How Category Creation Is Reinvigorating Classical Music

I spent a decade of my life — from 6th grade through college — practicing and performing my viola. I loved the music itself, but I really enjoyed the relationships and experiences it provided. I got to tour the country performing or competing. I was part of a string quartet that earned $200-an-hour playing weddings, conferences and even cruise ships — not a bad gig for a 16 year old. But at a certain point, it became clear that it wasn't a viable career for me. The road ahead as a professional musician required even more investment in schooling with an uncertain payoff. Symphony spots were rare and competitive, and perhaps more to the point, I doubted I was good enough.

But the real challenge was the demand for classical music was dying, at least in the traditional way. Symphonies were bleeding money and becoming even more dependent on donations. Younger music fans seemed less interested in paying for expensive tickets, wearing fancy clothes, and committing two to three hours listening intently without coughing or falling asleep. For a generation that's come of age in the YouTube world, symphonies feel like an inefficient form of entertainment.

This is where folks like the Piano Guys may be saving classical music. They have created a new category for classical music: Fun, breakthrough innovation in the form of five minute videos that showcase their classical music skills, but also their CGI skills in creating fun, funny and funky parodies. Instead of selling tickets, they post their videos and sell advertising. (They also use the traditional model of selling CDs — they were just signed by Sony last year.) If you haven't seen the Piano Guys, watch a few of their videos and you may be hooked. You'll laugh at their Star Wars parody, be amazed at their rendition of Pachelbel's Canon, or cry at their Les Miserable tribute to our men and women in uniform...but I guarantee you won't fall asleep.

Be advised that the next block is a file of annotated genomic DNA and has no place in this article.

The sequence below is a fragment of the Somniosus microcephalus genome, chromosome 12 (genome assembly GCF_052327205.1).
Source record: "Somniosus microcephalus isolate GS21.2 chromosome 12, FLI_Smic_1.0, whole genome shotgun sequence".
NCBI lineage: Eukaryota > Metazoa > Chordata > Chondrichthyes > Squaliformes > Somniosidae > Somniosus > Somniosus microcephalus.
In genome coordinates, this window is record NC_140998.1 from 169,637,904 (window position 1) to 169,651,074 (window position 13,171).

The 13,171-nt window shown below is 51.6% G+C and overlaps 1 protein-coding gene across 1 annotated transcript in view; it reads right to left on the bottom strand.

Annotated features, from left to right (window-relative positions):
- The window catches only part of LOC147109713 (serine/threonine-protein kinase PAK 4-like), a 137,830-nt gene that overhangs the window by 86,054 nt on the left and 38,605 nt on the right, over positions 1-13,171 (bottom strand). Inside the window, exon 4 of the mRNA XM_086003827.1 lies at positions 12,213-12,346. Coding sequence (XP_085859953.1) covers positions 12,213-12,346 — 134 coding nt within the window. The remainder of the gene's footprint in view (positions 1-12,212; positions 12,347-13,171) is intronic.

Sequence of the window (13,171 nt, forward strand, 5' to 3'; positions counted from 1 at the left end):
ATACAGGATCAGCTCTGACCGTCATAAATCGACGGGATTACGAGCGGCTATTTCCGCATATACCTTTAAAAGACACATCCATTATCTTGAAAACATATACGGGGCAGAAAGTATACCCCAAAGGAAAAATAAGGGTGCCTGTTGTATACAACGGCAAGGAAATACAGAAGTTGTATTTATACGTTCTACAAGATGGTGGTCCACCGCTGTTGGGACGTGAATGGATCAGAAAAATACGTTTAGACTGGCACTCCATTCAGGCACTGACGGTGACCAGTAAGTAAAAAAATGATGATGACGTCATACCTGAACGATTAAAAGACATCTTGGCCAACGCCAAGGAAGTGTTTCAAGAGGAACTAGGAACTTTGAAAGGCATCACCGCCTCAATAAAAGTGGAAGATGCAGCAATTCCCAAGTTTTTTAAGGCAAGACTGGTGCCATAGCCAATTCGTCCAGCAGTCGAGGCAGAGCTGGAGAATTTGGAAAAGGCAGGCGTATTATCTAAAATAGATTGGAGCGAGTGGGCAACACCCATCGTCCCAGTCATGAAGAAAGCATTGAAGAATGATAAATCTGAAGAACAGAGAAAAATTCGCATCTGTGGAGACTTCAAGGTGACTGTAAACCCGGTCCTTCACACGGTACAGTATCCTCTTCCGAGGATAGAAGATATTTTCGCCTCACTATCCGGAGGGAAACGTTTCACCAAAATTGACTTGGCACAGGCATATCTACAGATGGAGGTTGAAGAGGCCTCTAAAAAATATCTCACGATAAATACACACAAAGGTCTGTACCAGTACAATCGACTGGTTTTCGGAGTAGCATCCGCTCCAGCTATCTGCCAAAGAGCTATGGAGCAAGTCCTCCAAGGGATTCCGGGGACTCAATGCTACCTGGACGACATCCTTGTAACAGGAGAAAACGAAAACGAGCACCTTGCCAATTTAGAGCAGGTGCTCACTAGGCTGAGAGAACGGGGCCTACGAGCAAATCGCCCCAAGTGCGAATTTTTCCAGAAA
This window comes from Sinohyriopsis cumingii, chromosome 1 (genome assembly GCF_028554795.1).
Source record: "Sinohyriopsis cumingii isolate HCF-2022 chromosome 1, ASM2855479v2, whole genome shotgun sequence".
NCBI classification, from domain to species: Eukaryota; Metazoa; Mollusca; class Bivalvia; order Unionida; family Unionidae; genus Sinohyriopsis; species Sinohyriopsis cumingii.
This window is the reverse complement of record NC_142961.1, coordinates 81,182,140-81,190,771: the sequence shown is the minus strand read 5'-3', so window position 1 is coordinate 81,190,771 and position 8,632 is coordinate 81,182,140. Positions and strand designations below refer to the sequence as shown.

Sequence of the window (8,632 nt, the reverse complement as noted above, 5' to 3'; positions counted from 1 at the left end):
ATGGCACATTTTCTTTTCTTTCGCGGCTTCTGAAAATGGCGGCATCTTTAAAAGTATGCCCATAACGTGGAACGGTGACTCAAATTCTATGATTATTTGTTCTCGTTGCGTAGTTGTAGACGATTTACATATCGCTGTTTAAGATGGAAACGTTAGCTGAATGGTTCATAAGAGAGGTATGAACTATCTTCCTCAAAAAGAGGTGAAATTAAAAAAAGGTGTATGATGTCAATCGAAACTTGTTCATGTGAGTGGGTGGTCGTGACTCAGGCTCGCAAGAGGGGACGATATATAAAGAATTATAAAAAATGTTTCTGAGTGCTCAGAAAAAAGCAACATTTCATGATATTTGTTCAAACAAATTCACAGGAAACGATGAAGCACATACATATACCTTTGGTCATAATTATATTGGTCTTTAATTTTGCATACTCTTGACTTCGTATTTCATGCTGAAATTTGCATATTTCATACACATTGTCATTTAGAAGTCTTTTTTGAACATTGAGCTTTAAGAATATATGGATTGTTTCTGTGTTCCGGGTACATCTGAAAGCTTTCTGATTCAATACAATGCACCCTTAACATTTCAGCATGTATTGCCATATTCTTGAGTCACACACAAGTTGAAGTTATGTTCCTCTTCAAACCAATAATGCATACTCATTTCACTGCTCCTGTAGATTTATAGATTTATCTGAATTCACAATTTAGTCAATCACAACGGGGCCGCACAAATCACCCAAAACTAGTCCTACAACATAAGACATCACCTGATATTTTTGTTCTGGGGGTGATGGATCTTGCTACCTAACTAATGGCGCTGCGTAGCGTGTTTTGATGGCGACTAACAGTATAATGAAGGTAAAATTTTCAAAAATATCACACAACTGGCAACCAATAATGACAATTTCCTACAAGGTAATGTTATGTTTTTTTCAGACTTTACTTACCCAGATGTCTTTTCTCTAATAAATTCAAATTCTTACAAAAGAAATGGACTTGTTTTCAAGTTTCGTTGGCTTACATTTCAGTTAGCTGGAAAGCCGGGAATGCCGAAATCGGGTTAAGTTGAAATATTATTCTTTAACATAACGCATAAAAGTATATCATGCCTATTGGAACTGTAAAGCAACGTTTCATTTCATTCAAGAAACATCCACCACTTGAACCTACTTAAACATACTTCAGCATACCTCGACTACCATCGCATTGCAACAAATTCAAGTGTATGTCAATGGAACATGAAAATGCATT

How many other categories can't grow because they refuse to challenge the conventional wisdom of tradition, or this is the way it's supposed to be? Sports like baseball may find demand waning because fewer people have 3 hours to watch a sport. And just as consumers don't want to sit through three movements of a symphony for their favorite finale, categories that are highly bundled are being disrupted... even in car rentals by category creators like Zipcar.

There's another industry that seems to be begging for category creation: High-end dining. In the past, dining at top restaurants has required a certain kind of dress, a lofty price tag, and enough time for a leisurely experience. That's changing. Newer restaurants allow for more casual dress, and chefs like David Chang, founder of the Momofuku empire, are allowing people to come as they are and enjoy high end cuisine at a great price.

For too many years, classical music has required consumers to conform to its rules and regulations. Like the restaurant industry, it needs to consider changing its model to appeal to a broader population.

The Piano Guys are a move in that direction — and one I hope goes further. I long for the day I can wear shorts and a t-shirt, and pay $50 (or less) for a good seat just to hear short excerpts from Beethoven's 6th symphony, Brahms piano quartet, and the best of John Williams — all with a beer in my hand. Until that day, I have the Piano Guys.

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